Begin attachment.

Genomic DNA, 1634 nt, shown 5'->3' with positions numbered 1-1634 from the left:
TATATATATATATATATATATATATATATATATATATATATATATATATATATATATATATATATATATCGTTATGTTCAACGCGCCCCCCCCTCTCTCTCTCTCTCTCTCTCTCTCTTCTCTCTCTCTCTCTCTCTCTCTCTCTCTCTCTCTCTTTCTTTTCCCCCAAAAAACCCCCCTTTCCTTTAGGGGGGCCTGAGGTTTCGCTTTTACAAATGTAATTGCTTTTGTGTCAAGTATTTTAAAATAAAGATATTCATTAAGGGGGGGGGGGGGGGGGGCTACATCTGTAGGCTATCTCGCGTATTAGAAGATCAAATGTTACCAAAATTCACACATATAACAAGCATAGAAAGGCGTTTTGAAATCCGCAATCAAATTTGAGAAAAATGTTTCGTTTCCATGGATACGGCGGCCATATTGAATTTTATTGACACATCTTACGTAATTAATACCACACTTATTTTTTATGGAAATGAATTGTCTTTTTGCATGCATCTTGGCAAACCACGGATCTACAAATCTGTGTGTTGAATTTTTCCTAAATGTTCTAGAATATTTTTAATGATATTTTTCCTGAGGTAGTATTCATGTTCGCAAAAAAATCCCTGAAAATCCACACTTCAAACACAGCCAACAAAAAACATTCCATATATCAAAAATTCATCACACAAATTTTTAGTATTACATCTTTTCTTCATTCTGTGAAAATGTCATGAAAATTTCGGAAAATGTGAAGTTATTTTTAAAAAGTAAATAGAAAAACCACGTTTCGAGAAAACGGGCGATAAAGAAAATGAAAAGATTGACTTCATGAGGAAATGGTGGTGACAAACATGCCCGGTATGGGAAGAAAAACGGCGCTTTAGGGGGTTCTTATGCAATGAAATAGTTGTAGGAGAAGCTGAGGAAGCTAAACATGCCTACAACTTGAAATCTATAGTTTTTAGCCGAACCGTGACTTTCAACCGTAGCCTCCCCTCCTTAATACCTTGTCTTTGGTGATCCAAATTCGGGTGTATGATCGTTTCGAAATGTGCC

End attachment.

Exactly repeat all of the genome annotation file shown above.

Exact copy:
Genomic DNA, 1634 nt, shown 5'->3' with positions numbered 1-1634 from the left:
TATATATATATATATATATATATATATATATATATATATATATATATATATATATATATATATATATATCGTTATGTTCAACGCGCCCCCCCCTCTCTCTCTCTCTCTCTCTCTCTCTTCTCTCTCTCTCTCTCTCTCTCTCTCTCTCTCTCTCTTTCTTTTCCCCCAAAAAACCCCCCTTTCCTTTAGGGGGGCCTGAGGTTTCGCTTTTACAAATGTAATTGCTTTTGTGTCAAGTATTTTAAAATAAAGATATTCATTAAGGGGGGGGGGGGGGGGGGCTACATCTGTAGGCTATCTCGCGTATTAGAAGATCAAATGTTACCAAAATTCACACATATAACAAGCATAGAAAGGCGTTTTGAAATCCGCAATCAAATTTGAGAAAAATGTTTCGTTTCCATGGATACGGCGGCCATATTGAATTTTATTGACACATCTTACGTAATTAATACCACACTTATTTTTTATGGAAATGAATTGTCTTTTTGCATGCATCTTGGCAAACCACGGATCTACAAATCTGTGTGTTGAATTTTTCCTAAATGTTCTAGAATATTTTTAATGATATTTTTCCTGAGGTAGTATTCATGTTCGCAAAAAAATCCCTGAAAATCCACACTTCAAACACAGCCAACAAAAAACATTCCATATATCAAAAATTCATCACACAAATTTTTAGTATTACATCTTTTCTTCATTCTGTGAAAATGTCATGAAAATTTCGGAAAATGTGAAGTTATTTTTAAAAAGTAAATAGAAAAACCACGTTTCGAGAAAACGGGCGATAAAGAAAATGAAAAGATTGACTTCATGAGGAAATGGTGGTGACAAACATGCCCGGTATGGGAAGAAAAACGGCGCTTTAGGGGGTTCTTATGCAATGAAATAGTTGTAGGAGAAGCTGAGGAAGCTAAACATGCCTACAACTTGAAATCTATAGTTTTTAGCCGAACCGTGACTTTCAACCGTAGCCTCCCCTCCTTAATACCTTGTCTTTGGTGATCCAAATTCGGGTGTATGATCGTTTCGAAATGTGCC